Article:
Merrill Field Airport has been one of HDL’s longest-standing clients. Since 2001, HDL has held four multi-year engineering term agreements with Merrill Field Airport, performing more than 90 task orders. Merrill Field opened in 1930 and is still a busy aviation hub to this day. Air travel is a significant part of life in Alaska, and this small airfield plays a significant role in Alaska’s aviation activity. In the late 1940s, Merrill Field was so busy that it struggled to keep up with the number of people flying into Alaska. This led to the construction of the Anchorage International Airport, known today as the Ted Stevens Anchorage International Airport. But Merrill Field still remains one of the busiest airports in the country. Located in the heart of Anchorage, Merrill Field is surrounded by neighborhoods and city streets. A section of the airport sits on an old landfill, creating unique challenges for design and construction. HDL worked with the airport to develop and implement a dynamic compaction program to compress and stabilize the underlying refuse so taxiways and aprons could be reconstructed over the landfill area.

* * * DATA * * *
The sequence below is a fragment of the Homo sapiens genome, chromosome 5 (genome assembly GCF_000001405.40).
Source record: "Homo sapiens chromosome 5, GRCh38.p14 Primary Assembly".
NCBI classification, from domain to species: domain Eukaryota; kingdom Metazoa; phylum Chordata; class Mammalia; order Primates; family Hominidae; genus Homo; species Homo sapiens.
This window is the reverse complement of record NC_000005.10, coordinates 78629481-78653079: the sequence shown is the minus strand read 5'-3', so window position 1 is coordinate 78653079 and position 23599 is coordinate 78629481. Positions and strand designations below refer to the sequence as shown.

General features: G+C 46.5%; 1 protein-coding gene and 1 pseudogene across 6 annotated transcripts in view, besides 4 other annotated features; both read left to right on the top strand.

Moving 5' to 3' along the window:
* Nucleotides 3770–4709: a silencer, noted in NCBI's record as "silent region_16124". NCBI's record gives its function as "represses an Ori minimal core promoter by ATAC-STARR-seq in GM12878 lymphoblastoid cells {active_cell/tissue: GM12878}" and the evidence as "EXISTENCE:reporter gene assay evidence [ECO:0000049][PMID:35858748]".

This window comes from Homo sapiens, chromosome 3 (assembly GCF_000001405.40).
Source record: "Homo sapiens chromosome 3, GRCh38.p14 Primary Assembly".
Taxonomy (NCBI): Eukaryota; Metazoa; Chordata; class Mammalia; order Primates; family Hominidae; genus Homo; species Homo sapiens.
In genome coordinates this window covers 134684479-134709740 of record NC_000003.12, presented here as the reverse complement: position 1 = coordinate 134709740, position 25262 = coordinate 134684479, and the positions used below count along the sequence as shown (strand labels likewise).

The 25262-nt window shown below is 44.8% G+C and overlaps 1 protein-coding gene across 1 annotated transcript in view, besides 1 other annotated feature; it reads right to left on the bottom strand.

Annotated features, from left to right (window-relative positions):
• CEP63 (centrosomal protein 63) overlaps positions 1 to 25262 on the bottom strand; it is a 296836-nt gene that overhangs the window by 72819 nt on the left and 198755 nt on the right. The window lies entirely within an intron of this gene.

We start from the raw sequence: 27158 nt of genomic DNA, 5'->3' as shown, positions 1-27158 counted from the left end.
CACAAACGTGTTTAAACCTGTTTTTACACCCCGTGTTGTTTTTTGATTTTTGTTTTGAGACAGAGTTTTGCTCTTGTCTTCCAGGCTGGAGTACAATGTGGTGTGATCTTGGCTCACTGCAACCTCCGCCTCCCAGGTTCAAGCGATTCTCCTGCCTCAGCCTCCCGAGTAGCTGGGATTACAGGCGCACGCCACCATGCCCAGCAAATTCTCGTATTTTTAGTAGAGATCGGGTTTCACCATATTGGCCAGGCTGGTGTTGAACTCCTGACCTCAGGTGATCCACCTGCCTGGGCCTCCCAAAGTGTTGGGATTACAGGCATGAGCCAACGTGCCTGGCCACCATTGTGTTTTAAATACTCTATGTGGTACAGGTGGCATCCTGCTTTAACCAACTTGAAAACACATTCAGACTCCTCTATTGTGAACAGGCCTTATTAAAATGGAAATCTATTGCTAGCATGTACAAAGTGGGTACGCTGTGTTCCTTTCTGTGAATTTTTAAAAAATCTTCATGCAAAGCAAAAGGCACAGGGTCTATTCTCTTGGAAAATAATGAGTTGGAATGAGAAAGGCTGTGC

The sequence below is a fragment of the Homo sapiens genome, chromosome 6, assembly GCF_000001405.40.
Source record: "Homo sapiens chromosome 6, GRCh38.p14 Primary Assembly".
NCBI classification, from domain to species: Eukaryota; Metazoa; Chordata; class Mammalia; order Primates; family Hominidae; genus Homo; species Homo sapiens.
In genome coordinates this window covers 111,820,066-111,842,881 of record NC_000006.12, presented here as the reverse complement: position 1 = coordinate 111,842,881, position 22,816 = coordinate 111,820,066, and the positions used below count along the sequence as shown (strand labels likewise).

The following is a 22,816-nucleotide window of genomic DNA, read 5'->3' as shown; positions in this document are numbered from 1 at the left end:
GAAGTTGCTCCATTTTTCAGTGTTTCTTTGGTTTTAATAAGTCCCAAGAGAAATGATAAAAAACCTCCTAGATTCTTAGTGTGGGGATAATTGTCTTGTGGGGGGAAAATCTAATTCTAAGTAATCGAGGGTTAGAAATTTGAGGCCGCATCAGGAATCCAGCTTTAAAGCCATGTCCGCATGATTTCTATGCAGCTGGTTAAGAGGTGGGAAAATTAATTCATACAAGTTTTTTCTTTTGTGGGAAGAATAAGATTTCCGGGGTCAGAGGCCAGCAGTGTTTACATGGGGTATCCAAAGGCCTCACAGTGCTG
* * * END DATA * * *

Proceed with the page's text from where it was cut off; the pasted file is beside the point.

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Built over an old landfill, HLD has worked with Merrill Field over the years to develop and implement a dynamic compaction program to compress and stabilize the underlying refuse so taxiways and aprons could be reconstructed over the landfill area.


HDL is driven by a desire to help our clients solve problems Since the beginning, HDL has aimed to provide the best, most cost-effective solutions to clients’ problems. And every client has a different problem.